White paper on reforming the Mental Health Act – Law Society response

The proposals

The Mental Health Act 1983 (MHA) covers the assessment, treatment and rights of people with a mental health disorder.

Following an independent review of the Act in 2018, the government published a white paper on Reforming the Mental Health Act in January 2021 laying out key proposals for new legislation.

The white paper looks at the specific legislative changes that arose from the review, and consultation on broader areas will continue as the new legislation progresses.

It recommends making sure that:

  • mental health patients' views and choices are respected
  • the act's powers are used in the least restrictive way
  • there is a therapeutic benefit to detention, to ensure that patients are supported to get better so that they can be discharged from the act
  • patients are viewed and treated as individuals
  • patients are given more opportunities to access justice and challenge decisions made on their behalf

Our view

Solicitors have an important role in supporting vulnerable people subject to mental health legislation to understand their rights and to access justice.

Whilst many of the white paper’s proposals are welcome, these must be carefully thought through and sufficiently backed up by resources in order to be effective in practice.

Therapeutic treatment should facilitate the shortest possible detention and early discharge home for those detained under the MHA, whether they pose a risk to themselves or to others.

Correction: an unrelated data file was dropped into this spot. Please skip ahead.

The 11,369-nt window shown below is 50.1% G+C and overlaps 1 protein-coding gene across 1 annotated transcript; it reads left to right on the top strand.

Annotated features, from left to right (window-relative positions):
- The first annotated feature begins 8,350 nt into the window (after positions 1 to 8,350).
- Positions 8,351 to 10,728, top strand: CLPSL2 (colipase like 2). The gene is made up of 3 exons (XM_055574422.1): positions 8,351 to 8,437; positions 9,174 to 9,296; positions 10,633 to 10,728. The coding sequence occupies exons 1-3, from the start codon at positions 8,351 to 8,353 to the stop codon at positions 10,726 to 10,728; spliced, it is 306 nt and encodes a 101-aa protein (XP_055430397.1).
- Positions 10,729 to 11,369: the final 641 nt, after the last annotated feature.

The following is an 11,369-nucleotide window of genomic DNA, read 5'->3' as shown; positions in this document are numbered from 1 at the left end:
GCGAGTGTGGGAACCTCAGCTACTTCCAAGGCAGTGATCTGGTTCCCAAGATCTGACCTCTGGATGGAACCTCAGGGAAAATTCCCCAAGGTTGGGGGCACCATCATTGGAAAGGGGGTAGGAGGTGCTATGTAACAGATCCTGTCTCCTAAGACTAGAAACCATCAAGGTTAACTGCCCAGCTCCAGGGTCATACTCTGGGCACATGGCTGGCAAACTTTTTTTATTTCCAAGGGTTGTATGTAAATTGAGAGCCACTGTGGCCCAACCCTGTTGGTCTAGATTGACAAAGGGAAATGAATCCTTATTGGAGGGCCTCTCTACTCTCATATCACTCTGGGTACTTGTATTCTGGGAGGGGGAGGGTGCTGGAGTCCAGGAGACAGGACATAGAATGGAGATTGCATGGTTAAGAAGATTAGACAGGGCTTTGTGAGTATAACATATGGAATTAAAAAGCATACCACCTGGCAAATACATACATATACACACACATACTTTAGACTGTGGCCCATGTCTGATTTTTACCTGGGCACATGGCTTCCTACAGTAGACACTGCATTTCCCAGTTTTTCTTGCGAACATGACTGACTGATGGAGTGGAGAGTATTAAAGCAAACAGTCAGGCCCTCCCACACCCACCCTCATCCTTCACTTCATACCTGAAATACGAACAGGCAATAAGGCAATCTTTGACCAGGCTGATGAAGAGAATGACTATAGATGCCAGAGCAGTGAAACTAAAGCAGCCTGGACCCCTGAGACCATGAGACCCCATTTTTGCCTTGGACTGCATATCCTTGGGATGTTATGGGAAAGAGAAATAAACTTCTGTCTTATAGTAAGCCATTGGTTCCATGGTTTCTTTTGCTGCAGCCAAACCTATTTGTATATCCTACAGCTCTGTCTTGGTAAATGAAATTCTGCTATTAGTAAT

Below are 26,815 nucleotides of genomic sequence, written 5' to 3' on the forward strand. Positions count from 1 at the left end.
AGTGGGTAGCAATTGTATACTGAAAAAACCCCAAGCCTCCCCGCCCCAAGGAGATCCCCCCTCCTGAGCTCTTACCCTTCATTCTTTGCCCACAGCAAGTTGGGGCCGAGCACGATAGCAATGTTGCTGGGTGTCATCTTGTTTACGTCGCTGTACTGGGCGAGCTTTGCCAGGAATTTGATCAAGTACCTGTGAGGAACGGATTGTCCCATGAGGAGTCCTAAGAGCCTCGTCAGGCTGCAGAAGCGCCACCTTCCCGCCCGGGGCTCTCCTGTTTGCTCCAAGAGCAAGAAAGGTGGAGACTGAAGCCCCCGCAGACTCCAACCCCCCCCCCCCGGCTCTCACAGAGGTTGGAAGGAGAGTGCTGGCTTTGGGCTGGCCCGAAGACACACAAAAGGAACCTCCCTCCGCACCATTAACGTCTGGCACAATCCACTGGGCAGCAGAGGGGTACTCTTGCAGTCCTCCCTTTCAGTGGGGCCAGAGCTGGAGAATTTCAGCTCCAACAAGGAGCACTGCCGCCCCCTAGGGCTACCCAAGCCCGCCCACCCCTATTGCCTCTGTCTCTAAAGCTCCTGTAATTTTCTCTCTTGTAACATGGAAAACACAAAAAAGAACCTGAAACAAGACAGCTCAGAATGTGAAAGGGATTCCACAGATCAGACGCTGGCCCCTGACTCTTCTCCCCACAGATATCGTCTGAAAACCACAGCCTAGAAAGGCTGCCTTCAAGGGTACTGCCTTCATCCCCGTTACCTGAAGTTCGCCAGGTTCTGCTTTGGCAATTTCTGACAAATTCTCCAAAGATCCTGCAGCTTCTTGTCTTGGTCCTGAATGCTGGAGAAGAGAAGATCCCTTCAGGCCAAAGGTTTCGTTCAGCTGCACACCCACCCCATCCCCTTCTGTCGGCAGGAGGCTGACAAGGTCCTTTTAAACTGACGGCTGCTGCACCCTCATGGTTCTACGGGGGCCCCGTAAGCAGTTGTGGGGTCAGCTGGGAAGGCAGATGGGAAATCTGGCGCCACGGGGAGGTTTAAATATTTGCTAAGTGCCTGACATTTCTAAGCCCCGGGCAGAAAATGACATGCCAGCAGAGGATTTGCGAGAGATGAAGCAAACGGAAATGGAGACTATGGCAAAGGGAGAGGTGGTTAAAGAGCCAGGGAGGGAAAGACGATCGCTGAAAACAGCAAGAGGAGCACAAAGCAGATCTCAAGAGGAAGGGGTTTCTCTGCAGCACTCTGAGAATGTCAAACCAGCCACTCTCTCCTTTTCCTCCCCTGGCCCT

However, the white paper proposes arbitrary distinctions between patients who have capacity and those who lack capacity, as well as those who are and are not in the criminal justice system.

This could set a dangerous precedent for different ‘classes’ of people within the same system of mental health services.

Access to justice and the rule of law

It's extremely important that all people who are deprived of their liberty under the MHA can access the courts to challenge the lawfulness of a decision to detain them.

A person who lacks capacity to make key decisions for themselves deserves and should have:

  • greater safeguards to ensure their autonomy is respected
  • support to participate in and challenge decisions
  • access to justice on an equal basis with the wider population

However, the proposals could result in fewer safeguards for people with impaired mental capacity.

People who lack capacity to apply to the Mental Health Tribunal can currently wait up to three years for any judicial oversight under some sections.

We recommend that the proposal for more frequent automatic referrals to the tribunals is prioritised for such patients, as a matter of urgency and ahead of any change in the law.

Meanwhile, the proposal to change how the legislation applies to people with learning disabilities and autistic people may have limited practical impact by itself.

It's important that people with learning disabilities and autism do not simply find themselves detained in hospital under different, and potentially inappropriate, legal frameworks.

Rather, sufficient community-based alternatives, designed to meet peoples’ needs will need to be commissioned to ensure the much needed reforms are successful.

Next steps

We'll continue to engage with the government on the reform process ahead of new legislation at the end of 2021.

These changes are happening alongside changes to the Mental Capacity Act, representing a monumental shift of a highly complex and crucially important legislative landscape, which engages fundamental human rights.

We will also monitor the reforms in Wales for consistency. As health is a devolved matter, but justice is not, the Mental Health Review Tribunal for Wales may seek to implement the same changes but in a different context of health provision.